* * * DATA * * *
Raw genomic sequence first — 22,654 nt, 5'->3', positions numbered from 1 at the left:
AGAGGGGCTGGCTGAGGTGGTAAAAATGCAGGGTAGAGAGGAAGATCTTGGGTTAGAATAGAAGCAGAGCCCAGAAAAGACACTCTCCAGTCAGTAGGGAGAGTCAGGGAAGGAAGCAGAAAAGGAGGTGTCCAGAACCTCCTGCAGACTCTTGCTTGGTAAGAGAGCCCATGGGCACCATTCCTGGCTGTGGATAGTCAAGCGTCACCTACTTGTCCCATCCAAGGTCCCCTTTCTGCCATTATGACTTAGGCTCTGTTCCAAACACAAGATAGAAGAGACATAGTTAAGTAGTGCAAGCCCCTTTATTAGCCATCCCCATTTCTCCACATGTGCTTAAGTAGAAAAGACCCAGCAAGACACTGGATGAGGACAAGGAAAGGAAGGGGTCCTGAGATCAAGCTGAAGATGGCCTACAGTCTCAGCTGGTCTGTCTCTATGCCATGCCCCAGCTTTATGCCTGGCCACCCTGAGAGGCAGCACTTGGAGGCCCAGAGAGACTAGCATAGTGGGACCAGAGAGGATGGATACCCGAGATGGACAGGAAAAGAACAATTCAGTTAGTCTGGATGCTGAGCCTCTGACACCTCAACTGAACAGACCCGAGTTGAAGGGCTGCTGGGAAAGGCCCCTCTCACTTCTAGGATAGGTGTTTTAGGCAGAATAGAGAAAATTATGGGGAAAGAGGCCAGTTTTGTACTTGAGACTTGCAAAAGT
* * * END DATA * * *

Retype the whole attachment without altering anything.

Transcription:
Raw genomic sequence first — 22,654 nt, 5'->3', positions numbered from 1 at the left:
AGAGGGGCTGGCTGAGGTGGTAAAAATGCAGGGTAGAGAGGAAGATCTTGGGTTAGAATAGAAGCAGAGCCCAGAAAAGACACTCTCCAGTCAGTAGGGAGAGTCAGGGAAGGAAGCAGAAAAGGAGGTGTCCAGAACCTCCTGCAGACTCTTGCTTGGTAAGAGAGCCCATGGGCACCATTCCTGGCTGTGGATAGTCAAGCGTCACCTACTTGTCCCATCCAAGGTCCCCTTTCTGCCATTATGACTTAGGCTCTGTTCCAAACACAAGATAGAAGAGACATAGTTAAGTAGTGCAAGCCCCTTTATTAGCCATCCCCATTTCTCCACATGTGCTTAAGTAGAAAAGACCCAGCAAGACACTGGATGAGGACAAGGAAAGGAAGGGGTCCTGAGATCAAGCTGAAGATGGCCTACAGTCTCAGCTGGTCTGTCTCTATGCCATGCCCCAGCTTTATGCCTGGCCACCCTGAGAGGCAGCACTTGGAGGCCCAGAGAGACTAGCATAGTGGGACCAGAGAGGATGGATACCCGAGATGGACAGGAAAAGAACAATTCAGTTAGTCTGGATGCTGAGCCTCTGACACCTCAACTGAACAGACCCGAGTTGAAGGGCTGCTGGGAAAGGCCCCTCTCACTTCTAGGATAGGTGTTTTAGGCAGAATAGAGAAAATTATGGGGAAAGAGGCCAGTTTTGTACTTGAGACTTGCAAAAGT